Even the most dedicated study plan can be undone by a failure to understand how human memory works. Only when you’re aware of the trap set for us by overconfidence, can you most effectively deploy the study skills you already know about.
I'm becoming increasingly convinced that "chunking" is the mother of all learning--or at least the fairy godmother. Chunking is what happens when you know something so well--like a song, or a scientific formula, or a verb conjugation, or a dance routine--that it is basically a snap to call it to mind and do it or use it. Creating neural patterns--"neural chunks"--underpins the development of all expertise. We can use metaphors (another powerful learning technique!) to help us understand these ideas.
If you need help jogging your memory, you might try your hand at drawing. A recent study found that we remember items better when we draw them rather than write them down.
In a study published in The Quarterly Journal of Experimental Psychology, researchers conducted a series of experiments asking subjects to draw or write down different items. Overall, the study found that subjects were better able to recall the items when they drew them.
Many young people want to succeed but often have very limited learning and study skills. Frequently, study technique is described as a concoction of reading and highlighting notes, with perhaps some essay planning thrown in for good measure.
Yet if these haven’t worked in the past, they won’t work now.
When it comes to kids, growth mindset is a hot topic in education. Studies indicate that children who view intelligence as pliable and responsive to effort show greater persistence when encountering new or difficult tasks. In contrast, children who view intelligence as static or “fixed” have a harder time rebounding from academic setbacks or are reluctant to take on new challenges that might be difficult.
During the past 20 years, college and university faculty have begun to utilize several areas of the learning sciences (including cognitive psychology) to inform pedagogy. Much of this work has happened in ways that have helped our profession more effectively teach and our students to more effectively learn. However, we still have much work to do if we are to claim that we have a well-developed set of tools that can be applied across disciplines.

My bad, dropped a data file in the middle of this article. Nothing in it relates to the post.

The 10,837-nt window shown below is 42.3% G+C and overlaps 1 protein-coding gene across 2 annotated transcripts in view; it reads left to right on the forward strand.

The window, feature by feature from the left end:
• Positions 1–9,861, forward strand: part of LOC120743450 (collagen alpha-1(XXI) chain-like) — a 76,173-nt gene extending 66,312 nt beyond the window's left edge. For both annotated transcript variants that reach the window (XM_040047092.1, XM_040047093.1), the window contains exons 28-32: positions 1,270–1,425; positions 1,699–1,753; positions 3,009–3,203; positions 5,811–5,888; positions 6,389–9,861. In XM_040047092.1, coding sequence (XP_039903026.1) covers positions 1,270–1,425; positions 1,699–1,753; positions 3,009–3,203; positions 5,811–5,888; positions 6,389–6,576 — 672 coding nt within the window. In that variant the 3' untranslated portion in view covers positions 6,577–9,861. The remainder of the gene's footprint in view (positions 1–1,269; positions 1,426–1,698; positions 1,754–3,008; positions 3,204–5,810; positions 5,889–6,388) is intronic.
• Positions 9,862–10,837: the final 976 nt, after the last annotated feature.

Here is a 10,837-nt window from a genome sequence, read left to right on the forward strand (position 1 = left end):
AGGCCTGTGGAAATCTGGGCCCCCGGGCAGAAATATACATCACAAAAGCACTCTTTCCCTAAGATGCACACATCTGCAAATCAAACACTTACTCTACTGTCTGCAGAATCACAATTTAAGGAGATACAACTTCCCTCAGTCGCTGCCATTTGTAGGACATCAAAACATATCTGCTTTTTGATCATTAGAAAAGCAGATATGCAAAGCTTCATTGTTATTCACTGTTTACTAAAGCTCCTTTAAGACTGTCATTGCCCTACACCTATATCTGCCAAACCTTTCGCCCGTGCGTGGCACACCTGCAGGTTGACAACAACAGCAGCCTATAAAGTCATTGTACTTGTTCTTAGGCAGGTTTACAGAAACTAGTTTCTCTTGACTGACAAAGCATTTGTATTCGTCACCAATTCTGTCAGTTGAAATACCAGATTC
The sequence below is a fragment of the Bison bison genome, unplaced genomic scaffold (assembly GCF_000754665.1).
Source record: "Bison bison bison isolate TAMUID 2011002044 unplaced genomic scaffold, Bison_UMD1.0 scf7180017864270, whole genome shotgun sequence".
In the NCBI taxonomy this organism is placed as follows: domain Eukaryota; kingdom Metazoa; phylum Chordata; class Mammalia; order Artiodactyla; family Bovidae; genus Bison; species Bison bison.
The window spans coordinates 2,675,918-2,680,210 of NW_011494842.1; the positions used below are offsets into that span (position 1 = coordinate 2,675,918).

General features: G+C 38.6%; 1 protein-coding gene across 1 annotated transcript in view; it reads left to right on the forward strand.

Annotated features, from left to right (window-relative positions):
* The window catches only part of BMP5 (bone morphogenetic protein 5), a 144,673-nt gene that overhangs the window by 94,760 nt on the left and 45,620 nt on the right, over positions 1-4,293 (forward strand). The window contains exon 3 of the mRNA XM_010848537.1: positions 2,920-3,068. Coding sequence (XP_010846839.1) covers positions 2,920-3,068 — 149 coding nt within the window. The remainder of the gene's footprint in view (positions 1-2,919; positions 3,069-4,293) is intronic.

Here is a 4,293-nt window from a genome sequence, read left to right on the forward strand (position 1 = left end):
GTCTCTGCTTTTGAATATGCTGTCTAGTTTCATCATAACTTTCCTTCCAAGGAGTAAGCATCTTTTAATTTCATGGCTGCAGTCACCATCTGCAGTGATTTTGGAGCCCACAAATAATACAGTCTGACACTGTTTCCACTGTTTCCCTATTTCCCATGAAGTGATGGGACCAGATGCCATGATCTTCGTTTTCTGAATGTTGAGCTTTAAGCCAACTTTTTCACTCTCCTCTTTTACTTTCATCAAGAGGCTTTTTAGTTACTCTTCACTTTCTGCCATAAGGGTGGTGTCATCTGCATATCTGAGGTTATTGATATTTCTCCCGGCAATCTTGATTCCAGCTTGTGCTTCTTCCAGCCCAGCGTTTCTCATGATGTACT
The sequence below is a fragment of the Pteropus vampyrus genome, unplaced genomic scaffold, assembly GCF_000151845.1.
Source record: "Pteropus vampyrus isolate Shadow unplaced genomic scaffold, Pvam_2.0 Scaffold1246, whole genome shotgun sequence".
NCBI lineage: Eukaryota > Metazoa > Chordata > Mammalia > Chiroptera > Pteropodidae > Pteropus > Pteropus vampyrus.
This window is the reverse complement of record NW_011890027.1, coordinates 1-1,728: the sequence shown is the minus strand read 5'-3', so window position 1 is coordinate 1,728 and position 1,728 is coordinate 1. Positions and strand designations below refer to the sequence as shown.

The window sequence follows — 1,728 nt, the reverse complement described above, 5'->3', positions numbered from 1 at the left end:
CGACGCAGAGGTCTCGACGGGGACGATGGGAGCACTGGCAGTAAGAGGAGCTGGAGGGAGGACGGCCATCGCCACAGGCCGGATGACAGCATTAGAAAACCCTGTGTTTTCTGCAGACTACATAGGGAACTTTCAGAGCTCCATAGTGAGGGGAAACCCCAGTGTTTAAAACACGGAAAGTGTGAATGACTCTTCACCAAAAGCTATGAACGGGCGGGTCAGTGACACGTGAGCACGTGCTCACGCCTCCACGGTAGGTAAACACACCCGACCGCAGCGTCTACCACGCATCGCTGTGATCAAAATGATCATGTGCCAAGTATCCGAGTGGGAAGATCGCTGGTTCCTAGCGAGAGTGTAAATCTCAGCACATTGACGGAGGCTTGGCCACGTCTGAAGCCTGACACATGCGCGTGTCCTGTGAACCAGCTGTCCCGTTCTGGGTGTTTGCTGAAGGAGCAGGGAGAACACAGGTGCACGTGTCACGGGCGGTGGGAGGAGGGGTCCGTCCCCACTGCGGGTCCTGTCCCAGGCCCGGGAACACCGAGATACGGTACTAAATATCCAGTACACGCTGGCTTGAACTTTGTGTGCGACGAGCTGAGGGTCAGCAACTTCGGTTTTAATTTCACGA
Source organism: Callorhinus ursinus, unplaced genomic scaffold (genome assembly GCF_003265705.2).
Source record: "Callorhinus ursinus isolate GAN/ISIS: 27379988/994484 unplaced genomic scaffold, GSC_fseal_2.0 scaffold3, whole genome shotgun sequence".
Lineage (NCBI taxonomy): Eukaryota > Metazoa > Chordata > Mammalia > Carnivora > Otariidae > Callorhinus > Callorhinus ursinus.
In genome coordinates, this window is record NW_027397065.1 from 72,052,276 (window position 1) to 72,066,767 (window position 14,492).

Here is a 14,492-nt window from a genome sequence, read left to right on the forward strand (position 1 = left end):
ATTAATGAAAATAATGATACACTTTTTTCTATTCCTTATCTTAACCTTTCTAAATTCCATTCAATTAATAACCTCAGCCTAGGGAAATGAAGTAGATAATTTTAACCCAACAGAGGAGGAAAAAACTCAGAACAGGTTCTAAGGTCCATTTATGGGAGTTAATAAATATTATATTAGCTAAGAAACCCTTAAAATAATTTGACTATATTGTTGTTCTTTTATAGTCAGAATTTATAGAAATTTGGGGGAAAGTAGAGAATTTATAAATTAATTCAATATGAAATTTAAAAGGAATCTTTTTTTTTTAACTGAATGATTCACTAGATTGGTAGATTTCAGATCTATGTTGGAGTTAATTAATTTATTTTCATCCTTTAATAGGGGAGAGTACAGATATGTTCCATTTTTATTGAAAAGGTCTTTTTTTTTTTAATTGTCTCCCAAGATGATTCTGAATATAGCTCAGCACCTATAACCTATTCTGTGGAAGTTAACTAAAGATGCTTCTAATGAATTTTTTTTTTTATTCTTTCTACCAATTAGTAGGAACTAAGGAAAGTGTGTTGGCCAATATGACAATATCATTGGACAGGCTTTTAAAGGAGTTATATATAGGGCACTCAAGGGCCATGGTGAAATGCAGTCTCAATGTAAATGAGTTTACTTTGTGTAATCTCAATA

In his book Fluent Forever, opera singer Gabriel Wyner suggests that one of the best ways to learn a new language is to practice remembering it. In other words, instead of reading and re-reading a list of vocabulary words, you should read it once and then test yourself repeatedly.
It’s not just that people fear change, though they undoubtedly do. It’s also that they genuinely believe (often on an unconscious level) that when you’ve been doing something a particular way for some time, it must be a good way to do things. And the longer you’ve been doing it that way, the better it is.
So change isn’t simply about embracing something unknown — it’s about giving up something old (and therefore good) for something new (and therefore not good).
Critical thinking is an essential skill in our age of constant information (and misinformation), but our own subconscious biases don’t help matters much when it comes to sorting out truth from viral nonsense. This graphic outlines some of those biases, complete with examples so you understand how pervasive they can really be.
Students often tend to study subjects they’re comfortable with, rather than facing a challenge. Salman Khan, founder of the Khan Academy, understands this fear, and has some advice to lift you out of your comfort zone.
Learning agility is the capacity for rapid, continuous learning from experience. Agile learners are good at making connections across experiences, and they’re able to let go of perspectives or approaches that are no longer useful — in other words, they can unlearn things when novel solutions are required. People with this mindset tend to be oriented toward learning goals and open to new experiences. They experiment, seek feedback, and reflect systematically.
Students’ performance during instruction is commonly viewed as a measure of learning and a basis for evaluating and selecting instructional practices. Laboratory findings question that view: Conditions of practice that appear optimal during instruction can fail to support long-term retention and transfer of knowledge and, remarkably, conditions that introduce difficulties for the learner — and appear to slow the rate of the learning — can enhance long-term retention and transfer. Such “desirable difficulties” (Bjork, 1994) include: spacing rather than massing study sessions; interleaving rather than blocking practice on separate topics; varying how to-be-learned material is presented; reducing feedback; and using tests as learning events.
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